... given to her before the dog was caught, and she immediately went away with a kind of halter or harness of thongs, which, they use for this purpose, and honestly brought one of the finest among them, though nothing would have been easier than to evade the performance of the contract. The readiness, however, with which they generally parted with their commodities, was by no means the effect of fear, nor did it always depend on the value of the articles offered in exchange; for having, ...
— Three Voyages for the Discovery of a Northwest Passage from the • Sir William Edward Parry

... not heard men have been killd with Joy? Our griefe doth but contract the heart, & gladnesse Dilate the same; and soo too much of eyther Is hott ...
— A Collection of Old English Plays, Vol. II • Various

... and I spent as little as possible; for I didn't get as large a salary as that in America. I engaged to dance for three hundred dollars a week there, which seemed perfectly wonderful to me at first; so I had to keep my contract, though other managers would have given me more. I wanted dreadfully to take their offers, because I was in such a hurry to have enough money to begin my real work. But I knew I shouldn't be blessed in my undertaking if I acted dishonourably. Try as I might, I've only been able to save up ...
— The Golden Silence • C. N. Williamson and A. M. Williamson

... service of overland couriers from Chinkiang, a port on the Yangtsze, to Peking. The seven hundred miles intervening was covered by mounted men, who took from ten to twelve days for the journey, and they as well as their mounts—the latter of course in relays—were provided on contract by a clever old mafoo (groom) who had the reputation of getting the best ponies for the Tientsin amateur race meetings, and who was in league with all the picturesque ...
— Sir Robert Hart - The Romance of a Great Career, 2nd Edition • Juliet Bredon

... elsewhere under the auspices of popery; but the Scots Worthies having swelled so far above expectation, to which this behoved to go as an Appendix as proposed, I was not only obliged to desist from my intended design in this, but even to contract or abridge my former transcript of these historical hints and omit several practical observations thereon, which might have been useful, or at least entertaining to the reader.—At the same time the reader is to ...
— Biographia Scoticana (Scots Worthies) • John Howie

... him (his vagrant eyes had wandered off to Enrica, so charming, with the pink oleander and its dark-green leaves waving above her blond head), "do me the favor to ask the Marchesa Guinigi at what hour she will admit me to sign the marriage-contract. I have pressing business that calls me ...
— The Italians • Frances Elliot

... vain: For he refus'd, and said, My master knows In all the house of nothing that he owes,[9] For his concerns are all at my dispose: There's not a thing that he hath kept from me But all is in my hand, save only thee; Then how can I commit so foul a fact, And the displeasure of my God contract? Yet still she sued, and still did he deny her, Refusing to be with her, or lie by her. Now on a time when all the men were gone Out of the house, and she was left alone: And Joseph at that instant coming in, About some business he'd to do within; She took advantage of their ...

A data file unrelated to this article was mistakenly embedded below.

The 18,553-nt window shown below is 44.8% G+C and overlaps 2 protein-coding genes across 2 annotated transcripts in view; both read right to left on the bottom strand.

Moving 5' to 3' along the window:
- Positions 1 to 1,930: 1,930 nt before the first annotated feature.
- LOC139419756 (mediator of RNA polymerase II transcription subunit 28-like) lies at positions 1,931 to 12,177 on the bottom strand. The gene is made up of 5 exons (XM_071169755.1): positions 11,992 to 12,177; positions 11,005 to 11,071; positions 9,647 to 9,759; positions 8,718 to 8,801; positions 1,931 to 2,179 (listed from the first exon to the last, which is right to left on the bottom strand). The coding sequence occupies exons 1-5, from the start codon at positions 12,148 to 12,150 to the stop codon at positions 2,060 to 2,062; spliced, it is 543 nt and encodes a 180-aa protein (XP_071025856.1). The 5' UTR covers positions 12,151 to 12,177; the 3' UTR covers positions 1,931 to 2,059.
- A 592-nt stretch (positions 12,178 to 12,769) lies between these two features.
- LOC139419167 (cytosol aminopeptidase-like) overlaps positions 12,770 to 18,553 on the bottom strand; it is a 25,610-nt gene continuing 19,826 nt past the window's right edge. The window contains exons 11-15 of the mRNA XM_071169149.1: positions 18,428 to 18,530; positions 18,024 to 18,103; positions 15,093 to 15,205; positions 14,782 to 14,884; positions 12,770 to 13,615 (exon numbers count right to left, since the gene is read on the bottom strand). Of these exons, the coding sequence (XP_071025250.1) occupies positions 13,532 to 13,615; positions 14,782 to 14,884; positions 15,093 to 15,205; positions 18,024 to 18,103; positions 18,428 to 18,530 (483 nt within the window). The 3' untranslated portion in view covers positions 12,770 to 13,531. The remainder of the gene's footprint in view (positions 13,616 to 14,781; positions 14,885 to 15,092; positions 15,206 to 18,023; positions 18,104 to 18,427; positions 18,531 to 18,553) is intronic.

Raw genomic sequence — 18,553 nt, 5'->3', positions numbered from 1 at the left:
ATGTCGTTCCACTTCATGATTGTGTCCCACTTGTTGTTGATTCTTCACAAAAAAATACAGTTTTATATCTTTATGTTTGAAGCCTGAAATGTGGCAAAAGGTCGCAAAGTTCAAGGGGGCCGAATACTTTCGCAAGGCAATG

— The Works of John Bunyan • John Bunyan

... will take your word for your intention, and thank you for the unmerited compliment, though I have met with it in such an accidental manner. Nevertheless, I must be so free as to tell you, it is now high time for you to contract that unbounded spirit of gallantry, which you have indulged so long, into a sincere attachment for the fair Emilia, who, by all accounts, deserves the whole of your attention and regard." His nerves thrilled at ...
— The Adventures of Peregrine Pickle, Volume I • Tobias Smollett

... consciously invoked, tacitly govern the development of institutions worked out under uniform conditions. The simple reluctance to pay money without getting money's worth might generate the important principle that representation should go with taxation, without embodying any theory of a 'social contract' such as was offered by an afterthought to give a philosophical sanction. Englishmen, it is said, had bought their liberties step by step, because at each step they were in a position to bargain with their rulers. ...
— The English Utilitarians, Volume I. • Leslie Stephen

... could have told, then and there, all he knew about the shameful contract between the dog and the Weasels, but thinking of the dead dog, he said to himself: "Melampo is dead. What is the use of accusing him? The dead are gone and they cannot defend themselves. The best thing to do is ...
— The Adventures of Pinocchio • C. Collodi—Pseudonym of Carlo Lorenzini

... at her mother, at Molly, at Mr. Preston, but not advancing one step. Her colour, which had been brilliant the first moment of her entrance, faded away as she gazed; but her eyes—her beautiful eyes—usually so soft and grave, seemed to fill with fire, and her brows to contract, as she took the resolution to come forwards and take her place among the three, who were all looking at her with different emotions. She moved calmly and slowly forwards; Mr. Preston went a step or two to meet her, ...